What an average runner like me can learn from a speed skater that is disqualified during his golden Olympic race, because of a stupid mistake.

Yesterday I wrote a draft post about how top athletes can inspire an average runner like me. It started out like this:

Being Dutch and an enthusiastic sports lover, I have been building up a serious sleep deficiency thanks to the Olympic Winter Games. Because of the time difference, the speed skating starts somewhere between ten and twelve o’clock and, depending on the distance, lasts until two or three at night.

So far it’s been good. The Dutch ice skaters have won 5 medals, three of which gold. The first one was won by Sven Kramer who was the best at the 5000 metres, on the first speed skating day of the Olympics. This was great, of course, but not that much of a surprise. In the Netherlands, there is a general consensus that Sven is superhuman, invincible and ‘THE best’. Consequently, the Winter Olympics have been dubbed ‘Svencouver 2010’.

I was going to write about Mark Tuitert and Ireen Wüst, who have had their share of misfortune and struggle but nevertheless recovered and both won a gold medal at the 1500 metres. But then it became clear that even an invincible superhuman like Sven can lose.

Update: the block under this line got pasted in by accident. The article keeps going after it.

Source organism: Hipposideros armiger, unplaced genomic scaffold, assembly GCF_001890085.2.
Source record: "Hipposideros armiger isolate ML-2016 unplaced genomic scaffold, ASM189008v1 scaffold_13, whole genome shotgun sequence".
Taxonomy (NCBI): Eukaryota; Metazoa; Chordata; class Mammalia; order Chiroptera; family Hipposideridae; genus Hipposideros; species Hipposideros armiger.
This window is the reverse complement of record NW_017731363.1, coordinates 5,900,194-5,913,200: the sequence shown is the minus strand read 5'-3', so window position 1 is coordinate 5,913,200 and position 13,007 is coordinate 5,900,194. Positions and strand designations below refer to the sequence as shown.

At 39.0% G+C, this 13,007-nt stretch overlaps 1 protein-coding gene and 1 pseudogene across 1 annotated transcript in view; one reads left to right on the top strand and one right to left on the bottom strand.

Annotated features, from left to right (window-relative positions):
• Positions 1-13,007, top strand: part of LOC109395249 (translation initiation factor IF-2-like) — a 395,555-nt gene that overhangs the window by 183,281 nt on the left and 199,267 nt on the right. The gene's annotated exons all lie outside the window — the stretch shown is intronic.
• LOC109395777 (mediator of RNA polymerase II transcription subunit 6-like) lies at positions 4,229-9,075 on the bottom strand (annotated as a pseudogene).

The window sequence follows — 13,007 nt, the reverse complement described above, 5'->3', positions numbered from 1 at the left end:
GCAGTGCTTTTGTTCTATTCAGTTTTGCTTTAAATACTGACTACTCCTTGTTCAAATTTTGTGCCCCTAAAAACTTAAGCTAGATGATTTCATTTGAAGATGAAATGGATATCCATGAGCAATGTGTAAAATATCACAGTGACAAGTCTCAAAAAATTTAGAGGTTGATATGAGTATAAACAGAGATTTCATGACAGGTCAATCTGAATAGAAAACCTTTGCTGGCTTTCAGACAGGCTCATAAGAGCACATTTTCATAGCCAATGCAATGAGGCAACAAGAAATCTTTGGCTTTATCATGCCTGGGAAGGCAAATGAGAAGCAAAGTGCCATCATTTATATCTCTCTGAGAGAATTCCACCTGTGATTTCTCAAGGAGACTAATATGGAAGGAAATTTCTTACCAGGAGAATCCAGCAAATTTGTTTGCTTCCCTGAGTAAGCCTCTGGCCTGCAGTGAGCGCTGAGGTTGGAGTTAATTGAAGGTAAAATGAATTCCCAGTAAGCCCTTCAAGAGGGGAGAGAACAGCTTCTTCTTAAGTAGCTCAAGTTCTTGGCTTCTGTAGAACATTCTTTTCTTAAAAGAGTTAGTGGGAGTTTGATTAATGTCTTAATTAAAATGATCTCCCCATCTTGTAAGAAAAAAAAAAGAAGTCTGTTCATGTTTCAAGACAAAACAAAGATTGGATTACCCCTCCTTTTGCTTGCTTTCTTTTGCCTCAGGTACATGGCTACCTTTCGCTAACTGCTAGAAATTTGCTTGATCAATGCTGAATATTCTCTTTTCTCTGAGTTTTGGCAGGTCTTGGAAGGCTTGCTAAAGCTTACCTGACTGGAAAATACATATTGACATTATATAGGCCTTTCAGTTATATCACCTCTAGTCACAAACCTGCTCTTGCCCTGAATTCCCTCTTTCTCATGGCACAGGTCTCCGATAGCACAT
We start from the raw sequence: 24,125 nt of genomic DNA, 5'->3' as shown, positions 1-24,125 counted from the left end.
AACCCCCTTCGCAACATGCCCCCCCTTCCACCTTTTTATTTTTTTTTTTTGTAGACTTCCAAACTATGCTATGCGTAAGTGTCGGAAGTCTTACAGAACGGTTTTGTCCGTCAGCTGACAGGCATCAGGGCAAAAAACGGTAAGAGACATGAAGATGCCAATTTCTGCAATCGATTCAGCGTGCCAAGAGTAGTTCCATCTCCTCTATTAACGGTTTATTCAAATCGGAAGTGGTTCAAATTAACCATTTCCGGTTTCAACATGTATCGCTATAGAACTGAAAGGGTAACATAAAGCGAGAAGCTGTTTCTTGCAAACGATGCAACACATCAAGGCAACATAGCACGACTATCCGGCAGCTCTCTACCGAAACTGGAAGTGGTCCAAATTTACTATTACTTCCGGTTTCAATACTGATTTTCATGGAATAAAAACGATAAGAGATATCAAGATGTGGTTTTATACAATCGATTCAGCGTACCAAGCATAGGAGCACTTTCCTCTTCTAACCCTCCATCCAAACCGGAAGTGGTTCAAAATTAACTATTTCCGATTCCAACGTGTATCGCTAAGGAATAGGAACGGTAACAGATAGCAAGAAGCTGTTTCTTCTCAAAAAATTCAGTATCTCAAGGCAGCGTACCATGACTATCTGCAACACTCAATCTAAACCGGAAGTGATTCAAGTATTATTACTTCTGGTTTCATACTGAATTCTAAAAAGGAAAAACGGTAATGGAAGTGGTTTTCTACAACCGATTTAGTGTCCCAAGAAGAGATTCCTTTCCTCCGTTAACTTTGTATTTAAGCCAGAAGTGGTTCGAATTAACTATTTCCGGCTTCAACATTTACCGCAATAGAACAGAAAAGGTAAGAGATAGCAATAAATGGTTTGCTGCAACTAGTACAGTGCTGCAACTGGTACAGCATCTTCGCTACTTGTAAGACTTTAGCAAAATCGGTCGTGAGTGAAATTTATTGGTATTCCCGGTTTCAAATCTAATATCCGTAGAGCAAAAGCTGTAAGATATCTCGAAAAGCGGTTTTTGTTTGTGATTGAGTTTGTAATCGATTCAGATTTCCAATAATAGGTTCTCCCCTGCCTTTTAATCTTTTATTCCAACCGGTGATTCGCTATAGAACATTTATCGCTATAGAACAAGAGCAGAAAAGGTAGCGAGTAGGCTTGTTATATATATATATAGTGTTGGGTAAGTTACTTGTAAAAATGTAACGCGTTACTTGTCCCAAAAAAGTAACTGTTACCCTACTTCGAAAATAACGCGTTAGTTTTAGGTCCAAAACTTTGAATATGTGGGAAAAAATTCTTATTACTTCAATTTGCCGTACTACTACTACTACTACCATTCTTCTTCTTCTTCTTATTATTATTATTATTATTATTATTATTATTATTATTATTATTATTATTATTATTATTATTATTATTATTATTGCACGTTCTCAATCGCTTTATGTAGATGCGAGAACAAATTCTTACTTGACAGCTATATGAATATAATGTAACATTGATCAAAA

What happened? In ice skating, skaters skate rounds of 400 metres, alternating the inside and outside lane. In the last race, some 5 rounds before the finish, Sven was going for the outside lane (which he was supposed to do) when his coach shouted at him to take the inner lane. At the very last moment Sven made a decision. He took the inner lane, and he was wrong.

He had been skating the perfect race. Sven was about five seconds faster than this crazy 21-year old Korean former short tracker Lee, and he was going strong. Then things went wrong, because he relied on someone he was convinced he could trust, not on his own gut feeling. The guy that has won every single international 10k race he ever raced, and was faster than the Olympic record time, was disqualified for not changing lanes. Sven was of course completely devastated.

One thing I love about sports is that it can offer such powerful metaphors for life. Sometimes you do everything right, and you make one mistake that ruins everything. Sometimes you rely on others instead of your own instinct, and you fail. Sometimes people that really really want you to succeed (like Sven’s coach), make a wrong decision. They can try to help you, but still say and do the wrong thing, and fuck up. And when the damage is done, there is nothing you can do but find a way to go on, to somehow get over this huge disappointment, regret and anger. You will have to stop replaying the situation in your head, wishing you had done differently. Because you cannot change what happened. You can only change what happens next.

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